The results from acoustic logs can shed light on two issues geologists typically address: erosion and uplift estimation, and organic richness/source-rock potential. The amount of erosion that has occurred in a region that has been uplifted can be estimated from the degree of shale compaction measured by acoustic travel time. This technique assumes that shale compaction is irreversible and that the shale retains the degree of compaction it gained at its maximum burial depth. Acoustic slowness, used alone or in conjunction with formation resistivity, can provide qualitative indications and quantitative determination of source-rock potential (when calibrated to laboratory data). The identification of potential petroleum-source rocks and characterizing the thermal maturity of these rocks is important for assessing petroleum potential (risking) and for basin modeling.
These formations are usually geologically young (Tertiary age) and shallow, and they have little or no natural cementation. Sand production is unwanted because it can plug wells, erode equipment, and reduce well productivity. It also has no economic value. Nonetheless, formation sand production from wells is dealt with daily on a global basis. In certain producing regions, sand control completions are the dominant type and result in considerable added expense to operations.
The two basic types of installations are the "fixed"-pump and the "free"-pump design. In the fixed installation, the downhole pump is attached to the end of a tubing string and run into the well. Free-pump installations are designed to allow the downhole pump to be circulated into and out of the well inside the power-fluid string, or it can also be installed and retrieved by wireline operations. Figure 1.2-Free and fixed hydraulic downhole pumping installations. Figure 1.3-Free pump (pump in-and-out operation).
Drilling fluid tests are performed to evaluate the properties and characteristics of the fluid, and to determine its performance limitations. Although drilling-fluid companies might use some tests that are designed for evaluating a proprietary product, the vast majority of field tests are standardized according to American Petroleum Institute Recommended Practices (API RP) 13B-1 and 13B-2, for water-based fluids (WBFs) and oil-based fluids (OBFs), respectively. Table 1 shows typical API-recommended field tests for WBFs. Table 2 shows typical API-recommended field tests for OBFs and synthetic-based fluids (SBFs). Several tests are identical to those performed on WBFs.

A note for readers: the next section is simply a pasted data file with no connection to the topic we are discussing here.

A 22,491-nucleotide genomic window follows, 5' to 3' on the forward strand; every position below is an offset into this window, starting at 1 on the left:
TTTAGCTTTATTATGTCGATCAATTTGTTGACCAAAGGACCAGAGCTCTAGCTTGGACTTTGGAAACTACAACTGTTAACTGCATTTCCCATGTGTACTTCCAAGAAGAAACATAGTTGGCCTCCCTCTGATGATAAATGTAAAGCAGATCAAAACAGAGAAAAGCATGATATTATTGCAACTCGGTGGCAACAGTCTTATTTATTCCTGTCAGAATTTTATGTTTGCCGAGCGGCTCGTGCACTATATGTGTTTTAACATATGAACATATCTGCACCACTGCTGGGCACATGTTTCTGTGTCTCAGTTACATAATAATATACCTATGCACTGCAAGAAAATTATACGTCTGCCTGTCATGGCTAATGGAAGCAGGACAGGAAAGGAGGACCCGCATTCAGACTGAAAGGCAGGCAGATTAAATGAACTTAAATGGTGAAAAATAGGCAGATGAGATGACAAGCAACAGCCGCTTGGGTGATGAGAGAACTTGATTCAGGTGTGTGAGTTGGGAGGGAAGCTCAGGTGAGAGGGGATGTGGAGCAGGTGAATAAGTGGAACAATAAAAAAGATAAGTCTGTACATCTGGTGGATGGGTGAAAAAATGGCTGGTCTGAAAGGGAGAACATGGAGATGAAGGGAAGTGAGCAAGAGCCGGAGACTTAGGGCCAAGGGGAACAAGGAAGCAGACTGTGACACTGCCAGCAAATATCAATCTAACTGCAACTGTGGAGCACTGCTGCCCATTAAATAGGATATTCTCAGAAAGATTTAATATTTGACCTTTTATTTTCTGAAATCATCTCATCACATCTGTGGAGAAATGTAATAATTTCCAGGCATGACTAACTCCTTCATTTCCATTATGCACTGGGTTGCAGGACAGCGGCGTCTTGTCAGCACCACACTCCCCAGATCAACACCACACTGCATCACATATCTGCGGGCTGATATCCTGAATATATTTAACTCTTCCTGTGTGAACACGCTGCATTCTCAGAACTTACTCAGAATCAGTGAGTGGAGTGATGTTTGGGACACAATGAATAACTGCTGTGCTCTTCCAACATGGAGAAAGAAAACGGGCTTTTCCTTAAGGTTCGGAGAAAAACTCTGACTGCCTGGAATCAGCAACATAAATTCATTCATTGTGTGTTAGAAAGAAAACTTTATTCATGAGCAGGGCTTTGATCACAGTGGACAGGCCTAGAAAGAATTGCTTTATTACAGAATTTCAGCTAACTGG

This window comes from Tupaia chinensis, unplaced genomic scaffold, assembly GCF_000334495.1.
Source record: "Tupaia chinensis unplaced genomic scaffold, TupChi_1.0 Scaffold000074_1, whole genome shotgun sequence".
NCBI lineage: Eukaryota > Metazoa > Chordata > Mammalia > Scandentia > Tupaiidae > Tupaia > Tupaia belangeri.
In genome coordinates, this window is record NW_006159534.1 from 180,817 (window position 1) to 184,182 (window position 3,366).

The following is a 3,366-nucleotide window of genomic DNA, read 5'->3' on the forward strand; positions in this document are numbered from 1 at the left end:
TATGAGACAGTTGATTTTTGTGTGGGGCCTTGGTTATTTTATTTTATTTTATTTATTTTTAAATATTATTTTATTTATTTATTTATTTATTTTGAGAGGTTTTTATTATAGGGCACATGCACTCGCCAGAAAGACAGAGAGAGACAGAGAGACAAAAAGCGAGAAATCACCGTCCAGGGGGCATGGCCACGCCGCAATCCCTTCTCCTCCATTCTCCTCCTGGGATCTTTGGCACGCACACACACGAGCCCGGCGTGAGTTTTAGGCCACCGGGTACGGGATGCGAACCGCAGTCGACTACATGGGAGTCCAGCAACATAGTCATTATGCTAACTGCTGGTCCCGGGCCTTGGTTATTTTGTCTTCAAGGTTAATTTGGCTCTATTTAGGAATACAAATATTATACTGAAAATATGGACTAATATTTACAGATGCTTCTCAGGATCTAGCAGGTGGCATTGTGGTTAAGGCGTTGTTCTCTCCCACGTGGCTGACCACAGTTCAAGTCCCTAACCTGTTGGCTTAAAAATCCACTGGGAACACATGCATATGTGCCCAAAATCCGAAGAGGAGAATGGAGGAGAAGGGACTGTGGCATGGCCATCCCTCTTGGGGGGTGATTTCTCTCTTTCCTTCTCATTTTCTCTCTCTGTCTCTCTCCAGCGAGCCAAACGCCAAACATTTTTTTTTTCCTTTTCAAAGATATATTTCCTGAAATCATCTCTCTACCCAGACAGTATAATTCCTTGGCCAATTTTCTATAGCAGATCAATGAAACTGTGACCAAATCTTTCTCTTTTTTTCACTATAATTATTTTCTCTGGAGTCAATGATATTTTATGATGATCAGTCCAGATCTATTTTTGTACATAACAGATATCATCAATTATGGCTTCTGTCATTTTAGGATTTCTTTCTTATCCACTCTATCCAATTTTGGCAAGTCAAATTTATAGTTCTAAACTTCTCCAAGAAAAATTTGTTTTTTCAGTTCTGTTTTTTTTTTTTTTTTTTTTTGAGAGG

The correlation between reduced stage spacing (RSS) and increased well performance is well documented in unconventional plays, as is the propensity for heel-ward bias within the treatment of each stage. The authors postulate that RSS is effective because it results in a more uniform proppant distribution along the length of the lateral, and while it improves well performance, it also increases completion costs.
This study proposes a more effective and cost-neutral way of achieving uniform proppant distribution by using an optimized variable shot cluster (VSC) perforating scheme to ensure all perforations are treated, and to alleviate heel-ward bias. The objective of this study is to design a VSC perforating scheme that provides the same production uplift as RSS, and potentially more uniform fracture half-lengths by preventing uncontrolled half-length growth associated with dominant clusters taking the majority of the treatment.
A downhole camera was utilized on multiple wells to inspect perforations for evidence of erosion and perform a semi-quantitative ranking of the amount of proppant which passed through each perforation. Multiple VSC perforating schemes were observed to help ascertain which variables control the distribution of proppant along the length of a stage.
Results demonstrate that effective flow area (EFA) is the controlling factor that determines which perforations will accept fluid and proppant. In nearly all stages, perforation efficiency is 100% until such a point is reached where beyond that point, perforations do not accept significant volumes of proppant. Limiting the number of perforations to the treatable EFA is required to ensure all perforations in a stage are treated, and an arithmetic model is constructed for the calculation of an appropriate VSC perforating scheme to promote uniform proppant distribution among each cluster.
A cost-effective and tangible method is presented to evaluate uniformity of proppant distribution. Uniform cluster treatment and proppant distribution has the opportunity to replace less direct and costly practices such as RSS, diverters, etc. for improving well production, and has the added benefit of potentially limiting outsized fracture half-length growth associated with dominant clusters. This study was performed in the Marcellus Shale, but generally applies to all unconventional plays where plug-and-perf slickwater hydraulic fracturing treatments are utilized.